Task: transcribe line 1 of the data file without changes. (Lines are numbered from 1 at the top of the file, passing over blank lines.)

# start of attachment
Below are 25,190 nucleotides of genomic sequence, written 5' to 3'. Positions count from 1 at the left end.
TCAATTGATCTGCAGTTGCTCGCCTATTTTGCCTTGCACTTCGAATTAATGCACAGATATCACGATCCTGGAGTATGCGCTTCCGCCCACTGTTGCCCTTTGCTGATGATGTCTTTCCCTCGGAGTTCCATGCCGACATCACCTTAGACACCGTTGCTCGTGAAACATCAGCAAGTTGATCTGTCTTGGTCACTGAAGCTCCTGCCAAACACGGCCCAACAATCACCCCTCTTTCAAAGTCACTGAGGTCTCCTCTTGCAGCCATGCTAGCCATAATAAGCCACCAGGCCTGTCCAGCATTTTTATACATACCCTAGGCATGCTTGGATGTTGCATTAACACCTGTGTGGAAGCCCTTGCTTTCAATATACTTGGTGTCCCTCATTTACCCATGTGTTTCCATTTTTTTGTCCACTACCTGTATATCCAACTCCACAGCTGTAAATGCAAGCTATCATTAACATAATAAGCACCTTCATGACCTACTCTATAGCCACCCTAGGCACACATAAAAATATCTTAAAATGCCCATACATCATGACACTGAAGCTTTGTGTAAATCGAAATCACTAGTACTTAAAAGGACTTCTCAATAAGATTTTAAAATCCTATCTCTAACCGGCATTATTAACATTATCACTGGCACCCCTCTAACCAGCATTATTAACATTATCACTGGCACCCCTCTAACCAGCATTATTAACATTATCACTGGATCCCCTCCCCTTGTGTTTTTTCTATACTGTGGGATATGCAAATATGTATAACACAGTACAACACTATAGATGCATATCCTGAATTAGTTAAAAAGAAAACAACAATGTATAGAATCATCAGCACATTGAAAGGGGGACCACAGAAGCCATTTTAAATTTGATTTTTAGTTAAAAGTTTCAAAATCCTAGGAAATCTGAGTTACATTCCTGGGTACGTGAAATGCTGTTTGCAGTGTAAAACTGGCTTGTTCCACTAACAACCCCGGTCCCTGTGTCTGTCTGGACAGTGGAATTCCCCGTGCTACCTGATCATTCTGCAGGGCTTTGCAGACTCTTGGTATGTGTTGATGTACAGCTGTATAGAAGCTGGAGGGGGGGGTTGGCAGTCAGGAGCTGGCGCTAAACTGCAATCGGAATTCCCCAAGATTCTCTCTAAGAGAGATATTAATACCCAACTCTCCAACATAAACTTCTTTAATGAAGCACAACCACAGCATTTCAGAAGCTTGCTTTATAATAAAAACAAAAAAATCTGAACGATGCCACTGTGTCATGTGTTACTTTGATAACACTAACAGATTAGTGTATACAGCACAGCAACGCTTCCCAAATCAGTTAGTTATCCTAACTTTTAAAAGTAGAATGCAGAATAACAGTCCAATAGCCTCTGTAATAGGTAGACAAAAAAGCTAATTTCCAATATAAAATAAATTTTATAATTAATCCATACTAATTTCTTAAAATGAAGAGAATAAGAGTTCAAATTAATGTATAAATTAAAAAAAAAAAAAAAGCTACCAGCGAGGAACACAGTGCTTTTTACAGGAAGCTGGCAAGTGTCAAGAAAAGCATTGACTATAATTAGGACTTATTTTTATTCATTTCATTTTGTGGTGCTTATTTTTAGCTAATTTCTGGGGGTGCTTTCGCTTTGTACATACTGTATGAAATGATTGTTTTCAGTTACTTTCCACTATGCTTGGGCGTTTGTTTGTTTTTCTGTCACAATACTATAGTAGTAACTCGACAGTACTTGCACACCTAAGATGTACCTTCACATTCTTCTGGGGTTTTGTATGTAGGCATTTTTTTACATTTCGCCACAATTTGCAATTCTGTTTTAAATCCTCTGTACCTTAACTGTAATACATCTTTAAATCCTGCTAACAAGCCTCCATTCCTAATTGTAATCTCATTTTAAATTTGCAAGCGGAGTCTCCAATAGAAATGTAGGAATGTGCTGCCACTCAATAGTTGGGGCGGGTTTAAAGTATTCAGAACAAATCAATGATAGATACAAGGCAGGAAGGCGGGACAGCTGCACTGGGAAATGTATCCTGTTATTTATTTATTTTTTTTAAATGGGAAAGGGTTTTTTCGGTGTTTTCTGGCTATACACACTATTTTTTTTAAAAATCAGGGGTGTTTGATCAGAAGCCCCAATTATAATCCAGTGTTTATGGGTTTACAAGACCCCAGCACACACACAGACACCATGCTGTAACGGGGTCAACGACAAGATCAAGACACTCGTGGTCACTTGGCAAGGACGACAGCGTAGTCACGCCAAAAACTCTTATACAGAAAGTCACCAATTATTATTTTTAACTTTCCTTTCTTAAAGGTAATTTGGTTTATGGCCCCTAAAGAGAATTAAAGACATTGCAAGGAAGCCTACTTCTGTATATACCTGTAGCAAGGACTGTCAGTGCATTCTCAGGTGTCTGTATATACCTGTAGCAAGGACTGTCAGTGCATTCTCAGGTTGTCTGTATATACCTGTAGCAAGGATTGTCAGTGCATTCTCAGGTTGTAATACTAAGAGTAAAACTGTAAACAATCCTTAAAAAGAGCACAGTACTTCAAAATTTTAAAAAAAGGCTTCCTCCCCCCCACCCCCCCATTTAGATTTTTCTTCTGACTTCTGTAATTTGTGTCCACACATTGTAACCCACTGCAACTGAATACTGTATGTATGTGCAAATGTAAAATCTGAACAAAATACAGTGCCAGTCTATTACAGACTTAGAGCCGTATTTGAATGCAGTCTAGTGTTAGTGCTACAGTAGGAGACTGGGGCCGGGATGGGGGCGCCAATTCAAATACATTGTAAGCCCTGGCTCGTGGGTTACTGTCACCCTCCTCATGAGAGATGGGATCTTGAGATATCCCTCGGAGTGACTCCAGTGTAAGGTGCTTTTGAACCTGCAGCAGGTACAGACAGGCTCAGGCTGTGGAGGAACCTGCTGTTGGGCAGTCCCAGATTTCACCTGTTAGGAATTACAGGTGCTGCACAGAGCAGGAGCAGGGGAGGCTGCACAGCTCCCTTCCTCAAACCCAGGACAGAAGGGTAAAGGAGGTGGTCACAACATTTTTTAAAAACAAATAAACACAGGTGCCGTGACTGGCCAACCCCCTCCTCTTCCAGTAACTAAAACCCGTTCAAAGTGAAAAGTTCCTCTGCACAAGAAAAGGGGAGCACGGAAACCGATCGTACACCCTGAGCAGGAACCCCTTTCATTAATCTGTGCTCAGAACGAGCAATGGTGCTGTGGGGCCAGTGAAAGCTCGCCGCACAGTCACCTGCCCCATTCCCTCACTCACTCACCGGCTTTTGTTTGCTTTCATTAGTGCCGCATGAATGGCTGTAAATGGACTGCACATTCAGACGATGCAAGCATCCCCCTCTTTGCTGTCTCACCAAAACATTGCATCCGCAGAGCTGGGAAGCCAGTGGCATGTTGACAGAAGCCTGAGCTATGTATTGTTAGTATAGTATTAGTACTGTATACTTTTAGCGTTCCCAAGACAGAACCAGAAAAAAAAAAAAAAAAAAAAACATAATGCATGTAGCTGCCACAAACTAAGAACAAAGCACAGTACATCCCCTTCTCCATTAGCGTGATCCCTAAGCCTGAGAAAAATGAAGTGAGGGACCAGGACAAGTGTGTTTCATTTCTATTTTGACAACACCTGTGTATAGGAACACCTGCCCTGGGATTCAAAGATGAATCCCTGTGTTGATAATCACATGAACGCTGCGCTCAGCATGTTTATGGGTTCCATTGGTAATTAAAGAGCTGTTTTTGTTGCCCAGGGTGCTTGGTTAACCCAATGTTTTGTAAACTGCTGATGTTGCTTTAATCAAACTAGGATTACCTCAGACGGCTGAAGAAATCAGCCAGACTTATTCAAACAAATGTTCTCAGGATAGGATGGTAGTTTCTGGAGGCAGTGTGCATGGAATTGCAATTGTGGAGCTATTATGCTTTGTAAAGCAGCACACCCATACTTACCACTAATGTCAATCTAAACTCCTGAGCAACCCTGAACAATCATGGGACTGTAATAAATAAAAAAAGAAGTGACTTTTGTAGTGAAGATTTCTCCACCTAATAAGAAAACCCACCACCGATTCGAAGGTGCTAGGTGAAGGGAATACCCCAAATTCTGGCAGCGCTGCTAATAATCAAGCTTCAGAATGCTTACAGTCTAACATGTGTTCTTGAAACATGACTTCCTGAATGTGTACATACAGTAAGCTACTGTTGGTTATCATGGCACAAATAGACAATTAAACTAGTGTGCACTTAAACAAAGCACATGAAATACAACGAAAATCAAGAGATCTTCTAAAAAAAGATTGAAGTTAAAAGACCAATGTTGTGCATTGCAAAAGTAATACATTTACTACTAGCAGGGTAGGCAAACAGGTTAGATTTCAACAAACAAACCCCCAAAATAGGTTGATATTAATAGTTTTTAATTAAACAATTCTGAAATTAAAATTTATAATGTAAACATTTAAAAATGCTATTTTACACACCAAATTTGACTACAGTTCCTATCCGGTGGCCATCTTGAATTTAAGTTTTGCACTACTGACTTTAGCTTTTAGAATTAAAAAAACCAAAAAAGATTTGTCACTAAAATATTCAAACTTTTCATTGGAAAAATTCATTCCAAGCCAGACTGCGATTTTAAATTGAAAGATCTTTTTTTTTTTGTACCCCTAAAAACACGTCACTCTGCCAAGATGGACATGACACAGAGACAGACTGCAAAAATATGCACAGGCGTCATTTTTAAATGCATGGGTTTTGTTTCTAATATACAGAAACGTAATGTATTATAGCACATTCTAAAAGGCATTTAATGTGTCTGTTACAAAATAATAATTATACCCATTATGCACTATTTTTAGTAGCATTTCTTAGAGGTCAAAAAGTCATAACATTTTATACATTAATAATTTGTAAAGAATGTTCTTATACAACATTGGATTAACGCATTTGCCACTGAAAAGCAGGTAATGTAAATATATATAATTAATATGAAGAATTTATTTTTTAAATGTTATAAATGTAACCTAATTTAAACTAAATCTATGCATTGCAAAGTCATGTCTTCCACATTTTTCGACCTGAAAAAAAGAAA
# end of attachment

Below are 25,190 nucleotides of genomic sequence, written 5' to 3'. Positions count from 1 at the left end.